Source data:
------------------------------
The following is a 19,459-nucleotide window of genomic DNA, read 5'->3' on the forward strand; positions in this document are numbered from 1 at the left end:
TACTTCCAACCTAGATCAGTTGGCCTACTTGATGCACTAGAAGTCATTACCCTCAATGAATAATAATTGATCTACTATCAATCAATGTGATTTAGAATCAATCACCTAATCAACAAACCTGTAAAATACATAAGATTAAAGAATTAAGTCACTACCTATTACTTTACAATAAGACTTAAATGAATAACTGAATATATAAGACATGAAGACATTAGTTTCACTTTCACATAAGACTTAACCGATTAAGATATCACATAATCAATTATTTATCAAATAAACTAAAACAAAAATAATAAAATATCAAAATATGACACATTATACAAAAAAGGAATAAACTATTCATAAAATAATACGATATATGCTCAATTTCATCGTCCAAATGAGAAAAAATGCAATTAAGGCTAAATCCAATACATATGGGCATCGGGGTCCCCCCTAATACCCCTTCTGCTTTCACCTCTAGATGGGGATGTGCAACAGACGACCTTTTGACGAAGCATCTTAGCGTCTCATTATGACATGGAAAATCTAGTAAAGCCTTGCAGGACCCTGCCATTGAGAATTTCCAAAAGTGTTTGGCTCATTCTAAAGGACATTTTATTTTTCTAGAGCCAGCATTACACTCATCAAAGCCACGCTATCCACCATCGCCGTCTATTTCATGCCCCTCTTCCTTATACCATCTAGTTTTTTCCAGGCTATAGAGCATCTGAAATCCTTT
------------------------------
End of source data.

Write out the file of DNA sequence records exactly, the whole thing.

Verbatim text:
The following is a 19,459-nucleotide window of genomic DNA, read 5'->3' on the forward strand; positions in this document are numbered from 1 at the left end:
TACTTCCAACCTAGATCAGTTGGCCTACTTGATGCACTAGAAGTCATTACCCTCAATGAATAATAATTGATCTACTATCAATCAATGTGATTTAGAATCAATCACCTAATCAACAAACCTGTAAAATACATAAGATTAAAGAATTAAGTCACTACCTATTACTTTACAATAAGACTTAAATGAATAACTGAATATATAAGACATGAAGACATTAGTTTCACTTTCACATAAGACTTAACCGATTAAGATATCACATAATCAATTATTTATCAAATAAACTAAAACAAAAATAATAAAATATCAAAATATGACACATTATACAAAAAAGGAATAAACTATTCATAAAATAATACGATATATGCTCAATTTCATCGTCCAAATGAGAAAAAATGCAATTAAGGCTAAATCCAATACATATGGGCATCGGGGTCCCCCCTAATACCCCTTCTGCTTTCACCTCTAGATGGGGATGTGCAACAGACGACCTTTTGACGAAGCATCTTAGCGTCTCATTATGACATGGAAAATCTAGTAAAGCCTTGCAGGACCCTGCCATTGAGAATTTCCAAAAGTGTTTGGCTCATTCTAAAGGACATTTTATTTTTCTAGAGCCAGCATTACACTCATCAAAGCCACGCTATCCACCATCGCCGTCTATTTCATGCCCCTCTTCCTTATACCATCTAGTTTTTTCCAGGCTATAGAGCATCTGAAATCCTTT